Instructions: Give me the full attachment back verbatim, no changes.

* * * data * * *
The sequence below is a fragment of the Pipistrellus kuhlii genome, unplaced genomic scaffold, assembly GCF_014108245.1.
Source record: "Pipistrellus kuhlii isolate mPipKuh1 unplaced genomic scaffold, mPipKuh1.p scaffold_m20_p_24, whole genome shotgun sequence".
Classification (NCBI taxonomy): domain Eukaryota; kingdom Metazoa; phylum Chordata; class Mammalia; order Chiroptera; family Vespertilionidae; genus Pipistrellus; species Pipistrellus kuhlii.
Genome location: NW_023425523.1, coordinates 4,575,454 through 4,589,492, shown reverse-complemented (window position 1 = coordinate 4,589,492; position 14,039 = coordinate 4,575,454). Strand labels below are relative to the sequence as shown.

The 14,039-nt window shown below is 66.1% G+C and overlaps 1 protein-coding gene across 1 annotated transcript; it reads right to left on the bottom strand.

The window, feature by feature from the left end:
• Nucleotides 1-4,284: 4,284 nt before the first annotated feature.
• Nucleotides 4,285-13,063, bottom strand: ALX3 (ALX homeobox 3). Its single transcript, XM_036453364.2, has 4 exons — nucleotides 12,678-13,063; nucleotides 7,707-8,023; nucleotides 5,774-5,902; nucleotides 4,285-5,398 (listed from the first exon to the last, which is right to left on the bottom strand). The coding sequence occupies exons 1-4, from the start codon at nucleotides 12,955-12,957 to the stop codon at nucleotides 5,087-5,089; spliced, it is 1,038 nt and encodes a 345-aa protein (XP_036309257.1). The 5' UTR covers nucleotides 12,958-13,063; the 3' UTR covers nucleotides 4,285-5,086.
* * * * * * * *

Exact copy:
The sequence below is a fragment of the Pipistrellus kuhlii genome, unplaced genomic scaffold, assembly GCF_014108245.1.
Source record: "Pipistrellus kuhlii isolate mPipKuh1 unplaced genomic scaffold, mPipKuh1.p scaffold_m20_p_24, whole genome shotgun sequence".
Classification (NCBI taxonomy): domain Eukaryota; kingdom Metazoa; phylum Chordata; class Mammalia; order Chiroptera; family Vespertilionidae; genus Pipistrellus; species Pipistrellus kuhlii.
Genome location: NW_023425523.1, coordinates 4,575,454 through 4,589,492, shown reverse-complemented (window position 1 = coordinate 4,589,492; position 14,039 = coordinate 4,575,454). Strand labels below are relative to the sequence as shown.

The 14,039-nt window shown below is 66.1% G+C and overlaps 1 protein-coding gene across 1 annotated transcript; it reads right to left on the bottom strand.

The window, feature by feature from the left end:
• Nucleotides 1-4,284: 4,284 nt before the first annotated feature.
• Nucleotides 4,285-13,063, bottom strand: ALX3 (ALX homeobox 3). Its single transcript, XM_036453364.2, has 4 exons — nucleotides 12,678-13,063; nucleotides 7,707-8,023; nucleotides 5,774-5,902; nucleotides 4,285-5,398 (listed from the first exon to the last, which is right to left on the bottom strand). The coding sequence occupies exons 1-4, from the start codon at nucleotides 12,955-12,957 to the stop codon at nucleotides 5,087-5,089; spliced, it is 1,038 nt and encodes a 345-aa protein (XP_036309257.1). The 5' UTR covers nucleotides 12,958-13,063; the 3' UTR covers nucleotides 4,285-5,086.